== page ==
|Title:||Cloaking and Transformation Optics|
|Group/Series/Folder:||Record Group 8.15 - Institute for Advanced Study|
Series 3 - Audio-visual Materials
|Location:||8.15:3 box 1.7|
|Notes:||IAS Distinguished Lecture.|
Abstract: Prof Gunther Uhlmann describes recent theoretical and experimental progress on making objects invisible to detection by electromagnetic waves, acoustic waves and quantum waves. For the case of electromagnetic waves, Maxwell's equations have transformation laws that allow for design of electromagnetic materials that steer light around a hidden region, returning it to its original path on the far side. Not only would observers be unaware of the contents of the hidden region, they would not even be aware that something was being hidden. The object, which would have no shadow, is said to be cloaked. He recounts some of the history of the subject and discuss some of the issues involved.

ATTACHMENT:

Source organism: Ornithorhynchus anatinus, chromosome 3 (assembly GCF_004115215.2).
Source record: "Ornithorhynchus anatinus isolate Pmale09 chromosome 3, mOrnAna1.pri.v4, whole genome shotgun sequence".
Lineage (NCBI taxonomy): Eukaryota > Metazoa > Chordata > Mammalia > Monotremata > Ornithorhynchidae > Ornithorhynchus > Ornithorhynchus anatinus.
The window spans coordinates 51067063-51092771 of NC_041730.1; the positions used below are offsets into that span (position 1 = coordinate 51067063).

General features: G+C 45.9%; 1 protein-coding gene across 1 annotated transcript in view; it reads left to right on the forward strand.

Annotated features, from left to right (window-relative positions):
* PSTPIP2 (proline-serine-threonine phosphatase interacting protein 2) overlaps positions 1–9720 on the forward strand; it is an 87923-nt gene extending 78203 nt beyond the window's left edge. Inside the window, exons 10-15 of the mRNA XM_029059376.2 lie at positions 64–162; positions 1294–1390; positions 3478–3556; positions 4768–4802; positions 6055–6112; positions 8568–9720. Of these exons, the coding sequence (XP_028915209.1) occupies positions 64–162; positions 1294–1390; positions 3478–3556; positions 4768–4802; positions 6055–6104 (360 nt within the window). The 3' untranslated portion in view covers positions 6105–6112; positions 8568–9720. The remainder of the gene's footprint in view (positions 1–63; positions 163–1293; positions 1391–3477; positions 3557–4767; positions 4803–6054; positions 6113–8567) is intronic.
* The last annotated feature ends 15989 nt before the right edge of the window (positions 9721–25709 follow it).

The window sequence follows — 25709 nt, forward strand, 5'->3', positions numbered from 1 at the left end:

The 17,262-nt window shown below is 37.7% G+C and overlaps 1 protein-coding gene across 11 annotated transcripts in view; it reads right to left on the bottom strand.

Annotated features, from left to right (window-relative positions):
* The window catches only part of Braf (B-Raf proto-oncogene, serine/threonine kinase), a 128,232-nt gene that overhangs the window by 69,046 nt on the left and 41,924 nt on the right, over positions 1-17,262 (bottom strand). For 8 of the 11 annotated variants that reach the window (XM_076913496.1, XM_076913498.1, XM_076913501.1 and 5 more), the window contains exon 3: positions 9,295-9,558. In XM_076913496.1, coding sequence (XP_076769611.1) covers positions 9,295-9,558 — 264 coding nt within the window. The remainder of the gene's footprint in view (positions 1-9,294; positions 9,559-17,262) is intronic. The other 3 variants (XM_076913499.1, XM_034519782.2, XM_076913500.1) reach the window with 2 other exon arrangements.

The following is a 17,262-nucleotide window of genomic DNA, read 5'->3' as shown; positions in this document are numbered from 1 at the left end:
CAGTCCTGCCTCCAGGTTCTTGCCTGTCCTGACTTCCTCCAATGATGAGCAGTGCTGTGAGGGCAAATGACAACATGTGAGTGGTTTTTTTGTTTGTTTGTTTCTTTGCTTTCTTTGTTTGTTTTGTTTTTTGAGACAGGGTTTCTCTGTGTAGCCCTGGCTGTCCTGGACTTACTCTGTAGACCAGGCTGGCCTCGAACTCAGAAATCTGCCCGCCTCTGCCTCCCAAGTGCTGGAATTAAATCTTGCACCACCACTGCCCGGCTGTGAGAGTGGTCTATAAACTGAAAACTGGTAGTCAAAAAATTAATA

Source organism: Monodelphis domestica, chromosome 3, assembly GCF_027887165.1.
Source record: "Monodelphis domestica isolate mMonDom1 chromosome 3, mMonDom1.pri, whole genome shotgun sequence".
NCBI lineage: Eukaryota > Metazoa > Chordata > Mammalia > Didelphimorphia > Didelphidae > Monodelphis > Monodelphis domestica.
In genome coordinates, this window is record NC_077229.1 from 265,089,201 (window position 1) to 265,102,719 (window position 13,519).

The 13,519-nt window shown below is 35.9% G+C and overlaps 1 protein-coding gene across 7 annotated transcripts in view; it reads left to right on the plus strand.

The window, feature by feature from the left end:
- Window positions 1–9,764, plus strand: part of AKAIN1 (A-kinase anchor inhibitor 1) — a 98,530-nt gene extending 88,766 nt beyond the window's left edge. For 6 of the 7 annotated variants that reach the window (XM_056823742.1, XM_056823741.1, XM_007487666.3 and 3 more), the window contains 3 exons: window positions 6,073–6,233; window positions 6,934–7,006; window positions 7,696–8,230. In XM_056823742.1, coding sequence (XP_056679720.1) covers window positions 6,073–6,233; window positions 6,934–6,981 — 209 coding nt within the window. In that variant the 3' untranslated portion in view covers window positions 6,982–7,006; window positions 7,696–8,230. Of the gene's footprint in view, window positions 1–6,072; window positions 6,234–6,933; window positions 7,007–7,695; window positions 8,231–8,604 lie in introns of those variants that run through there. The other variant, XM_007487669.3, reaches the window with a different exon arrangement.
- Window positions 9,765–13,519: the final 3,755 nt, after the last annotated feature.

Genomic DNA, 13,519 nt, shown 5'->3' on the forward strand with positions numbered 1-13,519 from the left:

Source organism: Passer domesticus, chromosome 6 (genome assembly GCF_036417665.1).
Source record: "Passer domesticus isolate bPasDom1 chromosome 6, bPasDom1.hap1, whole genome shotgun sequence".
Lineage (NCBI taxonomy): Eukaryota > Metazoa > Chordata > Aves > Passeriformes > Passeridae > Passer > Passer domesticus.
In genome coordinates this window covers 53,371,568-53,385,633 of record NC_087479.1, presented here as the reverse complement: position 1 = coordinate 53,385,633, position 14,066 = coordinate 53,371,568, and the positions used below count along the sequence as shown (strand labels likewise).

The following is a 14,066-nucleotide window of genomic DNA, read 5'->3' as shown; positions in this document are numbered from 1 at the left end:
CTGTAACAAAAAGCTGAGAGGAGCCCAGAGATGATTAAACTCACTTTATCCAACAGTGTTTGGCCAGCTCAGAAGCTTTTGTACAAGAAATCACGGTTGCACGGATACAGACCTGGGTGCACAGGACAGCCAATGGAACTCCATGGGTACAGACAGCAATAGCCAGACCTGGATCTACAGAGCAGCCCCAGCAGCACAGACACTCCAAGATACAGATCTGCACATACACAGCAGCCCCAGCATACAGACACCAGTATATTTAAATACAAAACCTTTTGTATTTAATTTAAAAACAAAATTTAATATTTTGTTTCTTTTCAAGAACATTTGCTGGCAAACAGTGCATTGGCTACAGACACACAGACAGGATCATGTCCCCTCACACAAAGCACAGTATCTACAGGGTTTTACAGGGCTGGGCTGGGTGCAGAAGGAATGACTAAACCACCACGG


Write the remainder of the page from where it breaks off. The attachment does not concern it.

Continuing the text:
Prof Uhlmann's main current fields of interest are inverse problems, partial differential equations, microlocal analysis and scattering theory. He received the Sloan Fellowship in 1984 and Guggenheim Fellowship in 2001. He was an invited lecturer at the International Congress of Mathematicians in 1998. He was elected Fellow of the American Academy of Arts and Sciences in 2009 and Fellow of the Society of Industrial and Applied Mathematics (SIAM) in 2010. In 2011, he was awarded the Bocher Prize by the American Mathematical Society and the Kleinman Prize by SIAM.
Duration: 79 min.
|Appears in Series:||8.15:3 - Audio-visual Materials|
Videos for Public -- Distinguished Lectures